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- Kyle Troutman: Do a little part for a big Earth (4/24/21)
- Kyle Troutman: Change is in the air (4/17/21)
- Kyle Troutman: Remarks on an unremarkable Tuesday (4/10/21)
- Kyle Troutman: Credit to responders after a busy week (3/27/21)
- Kyle Troutman: Chasing the light at the end of the tunnel (3/20/21)
Kyle Troutman: Love opens all doors
They say there is no force equal to the strength of a determined woman, and I learned last week the cliché couldn’t be more true.
On Oct. 16, my now-wife, Jordan Troutman (Privett), and I said our “I do’s” at Dogwood Canyon in Lampe. It was a beautiful, intimate, laugh-filled ceremony and reception. While not everything went exactly as planned, much like other weddings I’m sure, everything was natural, charming and close enough to planned that we had no complaints. In fact, we’ve rewatched parts of our video a few times already!
The glitches in our day came in the hours and minutes before the ceremony. There was a problem with our audio, as a bad extension cord had me fretting our music wouldn’t play when the time came. But that got sorted out quickly.
I also forgot in the car a charm I planned to add to my step-daughter’s bracelet. I had to send the best man back last minute to grab it for me. Luckily, it was right where I thought it was and that potential crisis was averted.
In the grand scheme, those issues were small potatoes. The real crisis was at home, about two hours before the ceremony was set to begin.
My beautiful bride-to-be messaged me, “Don’t forget the [marriage] license.”
We hadn’t talked specifically about who was bringing the license, which was in a binder on the dresser in the bedroom, and it seems we both assumed the other half was going to do it.
I had stayed the night with my family in a lake house in the deep farm roads of Golden, about 45 minutes from our house. I thought by the point she messaged me, Jordan would be on her way to the venue to set up — and she was — so I was prepared to take a well-earned speeding ticket to be able to get to the house, get the license, then get to Dogwood by my expected time of arrival.
Alas, she said she would go back for it and I thought all was well. It wasn’t until after the ceremony, while we were taking pictures, that she mentioned, “So there’s kind of a story about our bedroom door I have to tell you.”
Apparently, during the hair and makeup phase, either my step-daughter or her friend, both 5 years old, hit the lock button on our bedroom door. And, on her way out of the house, Jordan shut all the bedroom doors to keep the dogs out of the beds, unknowingly locking everyone out of our bedroom.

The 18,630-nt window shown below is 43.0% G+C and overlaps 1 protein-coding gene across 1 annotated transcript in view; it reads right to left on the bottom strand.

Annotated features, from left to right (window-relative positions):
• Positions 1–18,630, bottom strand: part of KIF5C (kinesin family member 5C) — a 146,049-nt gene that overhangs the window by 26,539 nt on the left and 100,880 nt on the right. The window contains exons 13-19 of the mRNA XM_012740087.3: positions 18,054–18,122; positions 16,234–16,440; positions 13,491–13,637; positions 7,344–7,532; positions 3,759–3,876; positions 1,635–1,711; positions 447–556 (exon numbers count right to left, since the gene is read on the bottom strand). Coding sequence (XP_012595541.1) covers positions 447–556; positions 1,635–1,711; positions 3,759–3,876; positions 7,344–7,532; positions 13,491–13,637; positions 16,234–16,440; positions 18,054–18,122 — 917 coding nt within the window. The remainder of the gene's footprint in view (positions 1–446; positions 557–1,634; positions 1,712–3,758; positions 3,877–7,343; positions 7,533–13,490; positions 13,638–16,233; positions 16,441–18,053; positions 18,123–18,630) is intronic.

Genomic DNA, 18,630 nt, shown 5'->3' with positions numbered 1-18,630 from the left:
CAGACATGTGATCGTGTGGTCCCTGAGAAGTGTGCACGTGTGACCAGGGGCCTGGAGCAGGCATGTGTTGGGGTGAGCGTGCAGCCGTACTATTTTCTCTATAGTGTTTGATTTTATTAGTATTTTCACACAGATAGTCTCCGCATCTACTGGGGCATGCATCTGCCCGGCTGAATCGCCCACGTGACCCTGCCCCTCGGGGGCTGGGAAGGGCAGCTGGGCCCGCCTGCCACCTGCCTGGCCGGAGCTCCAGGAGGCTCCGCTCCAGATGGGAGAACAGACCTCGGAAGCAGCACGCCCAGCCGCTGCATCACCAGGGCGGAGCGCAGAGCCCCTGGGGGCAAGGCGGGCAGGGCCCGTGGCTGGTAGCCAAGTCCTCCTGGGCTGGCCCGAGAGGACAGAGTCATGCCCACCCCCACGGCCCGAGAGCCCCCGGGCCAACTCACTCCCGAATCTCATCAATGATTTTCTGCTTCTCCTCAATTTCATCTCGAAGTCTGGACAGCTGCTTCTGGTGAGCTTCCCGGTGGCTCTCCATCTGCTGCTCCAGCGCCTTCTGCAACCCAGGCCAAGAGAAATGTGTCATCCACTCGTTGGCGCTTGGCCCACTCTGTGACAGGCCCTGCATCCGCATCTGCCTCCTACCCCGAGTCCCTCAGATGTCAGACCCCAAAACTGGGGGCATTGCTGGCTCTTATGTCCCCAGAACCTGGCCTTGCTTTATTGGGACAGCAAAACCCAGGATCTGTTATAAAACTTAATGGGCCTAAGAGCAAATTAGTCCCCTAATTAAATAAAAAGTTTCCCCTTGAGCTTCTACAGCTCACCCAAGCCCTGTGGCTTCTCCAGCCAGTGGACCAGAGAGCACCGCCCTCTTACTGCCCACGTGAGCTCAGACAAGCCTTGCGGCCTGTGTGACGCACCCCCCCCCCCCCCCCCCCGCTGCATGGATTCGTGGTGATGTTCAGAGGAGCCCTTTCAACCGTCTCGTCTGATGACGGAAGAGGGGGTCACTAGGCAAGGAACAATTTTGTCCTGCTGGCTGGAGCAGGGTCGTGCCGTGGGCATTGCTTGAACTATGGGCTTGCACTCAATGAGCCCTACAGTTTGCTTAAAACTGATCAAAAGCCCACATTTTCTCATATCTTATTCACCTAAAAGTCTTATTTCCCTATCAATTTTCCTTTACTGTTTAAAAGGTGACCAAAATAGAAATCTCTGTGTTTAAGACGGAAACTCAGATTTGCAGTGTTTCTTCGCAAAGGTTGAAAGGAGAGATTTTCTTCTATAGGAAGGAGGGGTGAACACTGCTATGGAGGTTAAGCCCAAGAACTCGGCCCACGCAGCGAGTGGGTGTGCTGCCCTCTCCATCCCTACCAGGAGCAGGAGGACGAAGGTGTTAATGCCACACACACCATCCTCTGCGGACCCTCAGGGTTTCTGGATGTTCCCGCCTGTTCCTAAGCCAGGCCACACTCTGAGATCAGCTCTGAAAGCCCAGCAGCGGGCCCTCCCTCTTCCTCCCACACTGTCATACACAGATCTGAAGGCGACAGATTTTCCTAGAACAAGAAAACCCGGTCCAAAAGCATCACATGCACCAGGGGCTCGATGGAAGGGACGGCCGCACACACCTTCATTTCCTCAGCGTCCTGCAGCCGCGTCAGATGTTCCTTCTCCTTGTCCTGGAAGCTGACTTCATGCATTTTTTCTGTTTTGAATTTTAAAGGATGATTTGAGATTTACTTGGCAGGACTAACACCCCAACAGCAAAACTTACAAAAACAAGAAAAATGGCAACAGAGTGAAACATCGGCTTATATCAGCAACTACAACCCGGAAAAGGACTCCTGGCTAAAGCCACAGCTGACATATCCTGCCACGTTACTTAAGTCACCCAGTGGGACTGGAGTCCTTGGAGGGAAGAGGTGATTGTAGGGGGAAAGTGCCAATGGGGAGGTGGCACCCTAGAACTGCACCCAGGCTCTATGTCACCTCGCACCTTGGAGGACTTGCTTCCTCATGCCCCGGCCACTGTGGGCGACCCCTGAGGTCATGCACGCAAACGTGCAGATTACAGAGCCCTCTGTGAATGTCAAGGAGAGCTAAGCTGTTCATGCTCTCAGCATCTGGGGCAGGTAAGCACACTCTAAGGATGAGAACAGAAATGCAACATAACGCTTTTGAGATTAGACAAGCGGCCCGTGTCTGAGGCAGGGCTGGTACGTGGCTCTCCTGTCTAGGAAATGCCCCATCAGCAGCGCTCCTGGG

Door locked and wedding certificate trapped inside, she raced to retrieve a bobby pin and attempted to pick the lock, but she had no luck.
At that point, my one-and-only made a decision — this door shall not stand.
She executed three Chuck Norris style roundhouse kicks to the door near the knob, something I wish we had on video, but still had no luck.
With time running short and out of desperation, she used another tact. Backing up into our kiddo’s room, about 15 feet from the door, she sprinted at it three more times and delivered her best Tamba Hali shoulder tackles.
The certificate exactly where it was supposed to be, and she was on her distressed, yet merry way.
On Sunday, I came home to assess the damage. Much to my surprise, the latch was gone. I searched for it for a while but gave up, and it wasn’t until later in the day I happened to move something and found it under the bed, clear across the room.
Luckily, the door was still in good enough shape I was able to repair it. This time, I installed a knob with a keyed entry from the other side, just in case we ever find ourselves in a similar predicament.
Jordan asked me a few times after the story came out if I was mad she busted down our door. I wasn’t. Quite the contrary, I was extremely impressed!
When it comes to crossing thresholds, she is most definitely a keeper. And if you are a locked door blocking her from something she needs — watch out.
Kyle Troutman has served as the editor of The Monett Times since 2014. In 2017, he was named William E. James/Missouri Outstanding Young Journalist for daily newspapers. He may be reached at 417-235-3135 or firstname.lastname@example.org.